|+---> +d.1 |+---> +d.1 |
||\ ||\ |
|| \| +d.3 || \| +d.3 |
|V -+ |V -+ |
|+d.2 |+d.2 |
| | |
| | |
| | |
| | |
| | |
| d.1- Midden - Home | d.1 - Midden - Home |
| | | | |
| #Edit - #Clone | #Edit q#Clone |
| | | | |
| #L-insq#R-insq#U-ins | #L-insq#R-insq#U-ins |
| | | | |
| #Deletq#L-breq#R-bre | #Deletq#L-breq#R-bre |
| | | | |
| #Mark | #Mark |
| | | | |
| #L-Hopq#R-Hopq#U-Hop | #L-Hopq#R-Hopq#U-Hop |
There are two cursors, an "action cursor" associated with the left
Window, and a Data-cursor, for the right.
You can move the action-courser on the right with keys esfc, the
Data-courser on the left simply with the arrow-keys.
Zigzag is about single pieces of Information called "cells". These
cells can be created, edited and deleted.
Pressing "Enter" will evaluate the content of the Cell the
Action-cursor points at. (If its a command-cell, which start with "#")
Pressing <CTRL>-k fires up vi, so you can edit the Cell, (big K for
left Window). q/Q will show a small rectangle with the content of
Links can be made between Cells. The interesting thing is, that
these Links are categorized using "Dimensions".
Quote: STRUCTURE DIMENSIONS
- The cell structure may have any number of dimensions, though the system begins with only seven (d.1, d.2, d.3, d.cursor, d.clone, d.mark, d.contain, d.contain2). (The functions of these are explained at the end.)
Two off these Dimensions are visualised by displaying a two-demensional
graph of the cell-structure on the screen.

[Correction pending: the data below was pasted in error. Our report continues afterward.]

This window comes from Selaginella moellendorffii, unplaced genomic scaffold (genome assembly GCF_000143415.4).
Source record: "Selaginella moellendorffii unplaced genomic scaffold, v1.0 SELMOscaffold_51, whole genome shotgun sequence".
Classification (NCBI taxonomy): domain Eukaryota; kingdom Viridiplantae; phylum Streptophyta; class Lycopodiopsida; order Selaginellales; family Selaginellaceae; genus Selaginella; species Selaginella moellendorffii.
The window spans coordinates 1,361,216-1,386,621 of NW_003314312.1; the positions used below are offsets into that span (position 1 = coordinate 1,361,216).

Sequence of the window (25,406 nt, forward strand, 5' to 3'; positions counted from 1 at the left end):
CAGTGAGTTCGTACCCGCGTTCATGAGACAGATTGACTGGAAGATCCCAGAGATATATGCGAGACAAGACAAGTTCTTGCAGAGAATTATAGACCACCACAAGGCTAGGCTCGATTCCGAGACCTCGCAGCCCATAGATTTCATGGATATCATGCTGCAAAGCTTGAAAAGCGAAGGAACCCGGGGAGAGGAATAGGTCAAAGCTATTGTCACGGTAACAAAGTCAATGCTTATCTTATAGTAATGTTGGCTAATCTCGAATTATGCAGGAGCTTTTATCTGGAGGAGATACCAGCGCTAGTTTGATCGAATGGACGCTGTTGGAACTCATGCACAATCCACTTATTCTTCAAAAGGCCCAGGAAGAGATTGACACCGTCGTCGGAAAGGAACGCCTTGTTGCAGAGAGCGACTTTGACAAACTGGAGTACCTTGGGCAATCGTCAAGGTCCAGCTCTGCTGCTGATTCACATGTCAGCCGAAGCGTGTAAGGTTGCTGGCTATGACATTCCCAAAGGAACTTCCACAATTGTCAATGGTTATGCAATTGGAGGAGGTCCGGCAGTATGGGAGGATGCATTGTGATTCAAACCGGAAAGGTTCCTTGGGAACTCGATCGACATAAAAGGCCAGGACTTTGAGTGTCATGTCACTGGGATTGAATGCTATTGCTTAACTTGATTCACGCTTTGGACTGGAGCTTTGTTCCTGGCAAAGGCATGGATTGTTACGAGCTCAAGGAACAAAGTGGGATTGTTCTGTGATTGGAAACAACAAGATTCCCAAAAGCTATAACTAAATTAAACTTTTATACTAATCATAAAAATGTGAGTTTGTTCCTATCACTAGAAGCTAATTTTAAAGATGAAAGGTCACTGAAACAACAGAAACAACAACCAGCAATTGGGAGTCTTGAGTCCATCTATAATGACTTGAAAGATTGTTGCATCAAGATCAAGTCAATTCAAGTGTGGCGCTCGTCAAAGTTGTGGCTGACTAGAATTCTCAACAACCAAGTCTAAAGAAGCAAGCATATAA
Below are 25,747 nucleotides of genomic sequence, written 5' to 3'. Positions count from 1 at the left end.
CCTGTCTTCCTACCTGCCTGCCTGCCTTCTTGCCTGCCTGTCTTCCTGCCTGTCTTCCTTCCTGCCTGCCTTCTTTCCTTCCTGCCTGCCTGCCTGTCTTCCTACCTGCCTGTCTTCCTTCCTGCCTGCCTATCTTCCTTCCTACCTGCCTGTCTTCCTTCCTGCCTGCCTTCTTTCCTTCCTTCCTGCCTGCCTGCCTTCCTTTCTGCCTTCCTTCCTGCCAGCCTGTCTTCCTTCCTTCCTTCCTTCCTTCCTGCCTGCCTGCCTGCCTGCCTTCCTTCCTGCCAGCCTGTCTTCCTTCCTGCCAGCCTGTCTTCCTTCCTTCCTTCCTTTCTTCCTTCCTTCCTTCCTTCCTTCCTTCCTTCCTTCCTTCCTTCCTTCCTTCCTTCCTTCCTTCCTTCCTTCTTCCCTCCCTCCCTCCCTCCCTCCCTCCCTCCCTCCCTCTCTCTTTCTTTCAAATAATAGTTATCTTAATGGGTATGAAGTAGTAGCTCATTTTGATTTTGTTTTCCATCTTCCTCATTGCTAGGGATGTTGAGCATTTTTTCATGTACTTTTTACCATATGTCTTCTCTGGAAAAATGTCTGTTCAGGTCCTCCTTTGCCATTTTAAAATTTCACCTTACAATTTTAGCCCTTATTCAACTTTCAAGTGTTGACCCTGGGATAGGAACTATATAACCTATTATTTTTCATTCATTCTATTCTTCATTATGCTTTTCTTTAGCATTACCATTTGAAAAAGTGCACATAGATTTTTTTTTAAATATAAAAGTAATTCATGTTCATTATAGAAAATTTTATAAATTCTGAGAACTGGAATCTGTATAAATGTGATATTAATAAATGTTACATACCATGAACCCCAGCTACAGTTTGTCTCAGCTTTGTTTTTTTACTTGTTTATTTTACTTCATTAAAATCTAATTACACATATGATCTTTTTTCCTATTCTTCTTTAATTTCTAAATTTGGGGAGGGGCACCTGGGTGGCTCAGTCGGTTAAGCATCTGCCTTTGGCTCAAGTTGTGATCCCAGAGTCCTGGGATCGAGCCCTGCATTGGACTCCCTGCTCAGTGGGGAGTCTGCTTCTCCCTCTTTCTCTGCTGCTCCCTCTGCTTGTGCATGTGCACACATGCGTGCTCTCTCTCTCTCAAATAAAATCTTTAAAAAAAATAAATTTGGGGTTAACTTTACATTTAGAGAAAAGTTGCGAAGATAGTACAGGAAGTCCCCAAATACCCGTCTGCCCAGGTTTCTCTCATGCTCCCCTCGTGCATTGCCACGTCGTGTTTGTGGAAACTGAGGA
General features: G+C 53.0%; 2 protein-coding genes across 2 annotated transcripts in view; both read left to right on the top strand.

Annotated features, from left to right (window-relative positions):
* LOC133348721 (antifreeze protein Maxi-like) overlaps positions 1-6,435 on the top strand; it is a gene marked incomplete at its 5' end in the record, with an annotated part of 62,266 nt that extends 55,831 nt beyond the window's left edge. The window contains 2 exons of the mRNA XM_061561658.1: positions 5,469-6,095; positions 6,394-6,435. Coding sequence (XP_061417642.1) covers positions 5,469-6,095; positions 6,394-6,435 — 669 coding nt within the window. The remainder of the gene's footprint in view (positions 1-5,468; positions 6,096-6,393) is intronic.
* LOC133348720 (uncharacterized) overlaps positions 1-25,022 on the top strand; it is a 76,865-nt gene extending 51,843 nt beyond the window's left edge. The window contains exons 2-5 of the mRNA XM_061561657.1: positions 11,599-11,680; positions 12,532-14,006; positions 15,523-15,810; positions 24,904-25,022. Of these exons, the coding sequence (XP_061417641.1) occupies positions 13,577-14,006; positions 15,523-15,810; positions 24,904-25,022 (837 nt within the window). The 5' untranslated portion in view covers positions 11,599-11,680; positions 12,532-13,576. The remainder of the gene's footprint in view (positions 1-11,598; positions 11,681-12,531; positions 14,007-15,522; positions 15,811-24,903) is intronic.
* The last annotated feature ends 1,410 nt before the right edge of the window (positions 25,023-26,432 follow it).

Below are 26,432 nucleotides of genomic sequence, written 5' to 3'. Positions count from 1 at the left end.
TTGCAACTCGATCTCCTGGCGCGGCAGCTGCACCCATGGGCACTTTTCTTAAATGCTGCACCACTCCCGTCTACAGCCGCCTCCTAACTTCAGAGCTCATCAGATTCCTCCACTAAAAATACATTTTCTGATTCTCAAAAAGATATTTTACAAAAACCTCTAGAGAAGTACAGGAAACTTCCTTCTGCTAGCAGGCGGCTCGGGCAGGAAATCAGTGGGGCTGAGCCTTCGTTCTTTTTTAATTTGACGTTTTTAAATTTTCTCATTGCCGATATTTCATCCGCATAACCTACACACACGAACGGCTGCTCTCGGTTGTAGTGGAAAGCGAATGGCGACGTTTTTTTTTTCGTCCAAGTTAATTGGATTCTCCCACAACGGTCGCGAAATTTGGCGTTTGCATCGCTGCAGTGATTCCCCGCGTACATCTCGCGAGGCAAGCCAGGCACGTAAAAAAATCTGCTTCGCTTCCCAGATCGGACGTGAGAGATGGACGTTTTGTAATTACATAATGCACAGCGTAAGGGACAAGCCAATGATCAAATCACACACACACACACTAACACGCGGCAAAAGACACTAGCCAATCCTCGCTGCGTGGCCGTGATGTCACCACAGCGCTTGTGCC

Quote: VIEWING AXES
- There are three viewing axes: x, y and z. The current view in each window maps the cell structure to the viewing axes, assigning these three axes to whatever structure dimensions you specify.
VIEWING THE STRUCTURE DIMENSIONS
- You may quickly change the mapping of the ZigZag world's dimensions to the window's viewing axes.
- Typing x, y or z in lower case causes the view in the right window to step by one dimension on the specified viewing axis (x, y or z). Typing X, Y or Z in upper case causes the view in the left window to step by one dimension in the specified viewing axis (X, Y or Z)
- Structure dimensions d.1, d.2 and d.3 have no assigned functions. Think of d.1 as useful for headings, d.2 as useful for virtual lists, d.1 and d.2 together for ordinary tables and very interesting basket-weave structures, and d.3 as a third dimension.
- The "Cursor" dimension, d.cursor, is the dimension on which a cursor (actually a cell) is connected to the cell it's on (the accursed cell); the user cannot change connections on the cursor dimension, except by explicitly moving the cursor, but the cursor dimension can be viewed like any other dimension.